Nokia 3.4 review 4

Still partying like it’s 1999 with a Nokia phone? It might just end up being your last. Or it might not — it’s all a bit confusing at the moment.

HMD Global — the custodian of the Nokia mobile brand name — now redirects the Nokia shop site to HMD Global, and its social media accounts have followed suit. It then published a blog post that calls 2024 “the year of Human Mobile Devices” (catchy!) promising “original HMD devices and phones from all-new partnerships”.

That all sounds like the Nokia name is being abandoned, two years before its ten-year licencing agreement comes to an end. But then, the post offers a few limited kind words about the Nokia brand. 

Under a heading titled “Love Nokia phones? Same here”, the post tells visitors they can still shop for Nokia phones, tablets and accessories. It adds that “your current Nokia devices will continue to get the full backing and support they deserve.”


What it doesn’t mention is the prospect of any new Nokia products. In other words, it has the vibe of a company winding down a product line without the guts to actually say so outright. 

Those vibes continue into a LinkedIn post from Lars Silberbauer, CMO of Nokia Phones and HMD. 

“While we’ve been known as the makers of Nokia phones, our vision extends beyond this legacy,” he wrote. “We’re transitioning from being a licensee to becoming a multi-brand company with our own distinct HMD brand product line, complemented by several licensing partnerships and significant brand collaborations we’re itching to unveil at MWC later this month.”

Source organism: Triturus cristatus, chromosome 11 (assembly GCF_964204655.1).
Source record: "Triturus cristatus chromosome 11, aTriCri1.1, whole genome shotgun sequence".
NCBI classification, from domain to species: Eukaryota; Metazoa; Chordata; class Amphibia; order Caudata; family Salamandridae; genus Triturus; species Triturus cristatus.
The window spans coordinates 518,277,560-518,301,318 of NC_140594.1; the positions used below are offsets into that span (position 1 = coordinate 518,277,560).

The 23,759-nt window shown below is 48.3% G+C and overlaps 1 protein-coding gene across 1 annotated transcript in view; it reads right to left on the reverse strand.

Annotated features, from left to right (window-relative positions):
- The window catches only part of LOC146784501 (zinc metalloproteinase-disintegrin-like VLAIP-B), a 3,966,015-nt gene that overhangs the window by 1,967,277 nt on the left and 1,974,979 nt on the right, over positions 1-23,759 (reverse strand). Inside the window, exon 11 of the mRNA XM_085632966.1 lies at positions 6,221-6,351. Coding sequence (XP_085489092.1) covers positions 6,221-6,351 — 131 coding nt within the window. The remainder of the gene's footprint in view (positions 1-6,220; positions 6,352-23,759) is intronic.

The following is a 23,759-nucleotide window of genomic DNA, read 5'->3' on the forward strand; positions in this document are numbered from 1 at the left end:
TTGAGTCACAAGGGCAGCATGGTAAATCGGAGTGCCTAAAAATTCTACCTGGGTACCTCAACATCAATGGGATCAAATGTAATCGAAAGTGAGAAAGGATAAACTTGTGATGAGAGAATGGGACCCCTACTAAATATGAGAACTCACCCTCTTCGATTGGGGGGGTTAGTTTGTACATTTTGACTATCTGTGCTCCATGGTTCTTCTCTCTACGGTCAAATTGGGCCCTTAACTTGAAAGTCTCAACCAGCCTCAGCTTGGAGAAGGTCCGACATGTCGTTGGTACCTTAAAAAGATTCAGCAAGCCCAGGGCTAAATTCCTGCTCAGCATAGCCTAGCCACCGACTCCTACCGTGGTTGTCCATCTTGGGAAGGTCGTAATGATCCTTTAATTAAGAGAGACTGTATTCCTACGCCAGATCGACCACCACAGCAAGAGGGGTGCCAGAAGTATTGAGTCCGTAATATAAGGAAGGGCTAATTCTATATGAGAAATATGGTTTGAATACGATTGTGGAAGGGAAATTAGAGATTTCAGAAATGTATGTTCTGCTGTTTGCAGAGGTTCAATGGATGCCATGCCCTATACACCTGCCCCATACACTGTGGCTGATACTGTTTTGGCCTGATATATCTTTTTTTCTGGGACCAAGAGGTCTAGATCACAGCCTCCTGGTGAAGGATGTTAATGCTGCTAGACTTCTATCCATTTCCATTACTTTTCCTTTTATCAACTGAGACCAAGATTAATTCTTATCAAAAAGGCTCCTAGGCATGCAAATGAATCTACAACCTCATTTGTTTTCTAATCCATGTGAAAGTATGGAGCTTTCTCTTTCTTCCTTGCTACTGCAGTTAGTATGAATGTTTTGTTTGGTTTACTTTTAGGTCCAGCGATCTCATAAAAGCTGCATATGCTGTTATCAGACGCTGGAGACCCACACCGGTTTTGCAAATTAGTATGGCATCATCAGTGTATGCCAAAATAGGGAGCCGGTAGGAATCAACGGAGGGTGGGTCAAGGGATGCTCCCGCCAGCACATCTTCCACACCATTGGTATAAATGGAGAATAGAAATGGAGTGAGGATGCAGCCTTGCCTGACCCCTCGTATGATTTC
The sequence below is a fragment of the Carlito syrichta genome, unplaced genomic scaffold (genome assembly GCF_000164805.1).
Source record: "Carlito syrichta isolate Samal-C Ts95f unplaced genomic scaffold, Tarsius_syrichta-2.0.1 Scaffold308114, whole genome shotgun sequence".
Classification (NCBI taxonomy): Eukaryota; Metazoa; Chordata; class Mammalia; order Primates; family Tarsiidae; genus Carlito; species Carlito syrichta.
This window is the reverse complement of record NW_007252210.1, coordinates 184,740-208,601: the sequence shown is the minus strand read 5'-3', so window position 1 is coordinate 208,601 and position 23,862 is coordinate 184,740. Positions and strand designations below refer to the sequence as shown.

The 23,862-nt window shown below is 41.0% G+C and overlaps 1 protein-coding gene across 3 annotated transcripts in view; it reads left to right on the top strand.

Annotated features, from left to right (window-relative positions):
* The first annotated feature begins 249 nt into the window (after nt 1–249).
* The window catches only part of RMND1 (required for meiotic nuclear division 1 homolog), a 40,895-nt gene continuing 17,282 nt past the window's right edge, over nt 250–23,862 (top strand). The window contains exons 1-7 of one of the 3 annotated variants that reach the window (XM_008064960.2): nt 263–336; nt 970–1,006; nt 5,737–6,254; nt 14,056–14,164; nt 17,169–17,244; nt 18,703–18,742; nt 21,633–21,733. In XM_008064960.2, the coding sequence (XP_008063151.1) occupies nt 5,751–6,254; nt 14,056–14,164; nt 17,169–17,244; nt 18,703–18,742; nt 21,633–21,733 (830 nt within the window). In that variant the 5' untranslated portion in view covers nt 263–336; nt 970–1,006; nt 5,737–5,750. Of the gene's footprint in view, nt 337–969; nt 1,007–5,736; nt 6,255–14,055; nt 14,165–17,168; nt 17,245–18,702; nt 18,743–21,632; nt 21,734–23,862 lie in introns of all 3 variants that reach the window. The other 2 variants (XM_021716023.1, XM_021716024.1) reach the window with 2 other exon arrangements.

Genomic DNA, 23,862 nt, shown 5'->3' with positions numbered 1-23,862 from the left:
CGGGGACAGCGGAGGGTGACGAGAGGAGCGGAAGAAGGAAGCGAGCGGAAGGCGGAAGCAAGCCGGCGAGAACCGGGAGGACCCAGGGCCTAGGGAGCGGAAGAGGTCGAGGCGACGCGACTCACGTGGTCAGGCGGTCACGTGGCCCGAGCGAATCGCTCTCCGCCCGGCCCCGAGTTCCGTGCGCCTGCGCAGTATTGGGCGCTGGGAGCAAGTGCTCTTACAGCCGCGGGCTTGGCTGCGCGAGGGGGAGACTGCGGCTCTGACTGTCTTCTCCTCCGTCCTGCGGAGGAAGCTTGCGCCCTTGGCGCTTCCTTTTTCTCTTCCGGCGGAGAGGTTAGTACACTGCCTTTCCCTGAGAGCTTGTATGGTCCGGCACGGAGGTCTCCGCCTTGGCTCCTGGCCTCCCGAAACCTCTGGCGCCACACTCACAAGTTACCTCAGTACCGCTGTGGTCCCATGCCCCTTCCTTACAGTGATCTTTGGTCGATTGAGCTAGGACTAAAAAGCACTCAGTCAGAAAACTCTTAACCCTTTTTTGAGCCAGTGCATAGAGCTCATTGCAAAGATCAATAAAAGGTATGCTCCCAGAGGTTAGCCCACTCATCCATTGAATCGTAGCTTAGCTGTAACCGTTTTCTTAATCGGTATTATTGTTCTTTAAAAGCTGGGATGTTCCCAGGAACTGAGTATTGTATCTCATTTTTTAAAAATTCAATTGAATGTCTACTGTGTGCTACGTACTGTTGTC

In short, long-term, it doesn’t look good for Nokia as a brand, even if the spirit lives on in HMD handsets or we get a couple more Nokia handsets. 

It all feels a bit reminiscent of BlackBerry’s stilted afterlife when RIM exited the smartphone market: first licenced by TCL Communication, which gave us a couple of middling Android-powered BlackBerries, and then picked up by Onward Mobility which… didn’t.

Alan Martin
Alan is an experienced and versatile writer with the unique distinction of having written for both The New Statesman and Nuts. The list of publications Alan has written for doesn't stop there. His work has also been published in: Wired, CNET, Gizmodo UK, ShortList, NME, TechRadar, The i, The Independent, The Evening Standard, City Metric, Macworld, Pocket Gamer, Expert Reviews, Coach, The Inquirer, Rock Paper Shotgun, Tom's Guide, T3, PC Pro, IT Pro, Ideal Home, Livingetc, Stuff, Business Insider, theBit, Wareable, and Trusted Reviews. Alan now covers a range of subjects for ReviewsFire, with a focus on news - his unique style of covering technology news is a key part of ReviewsFire's success.

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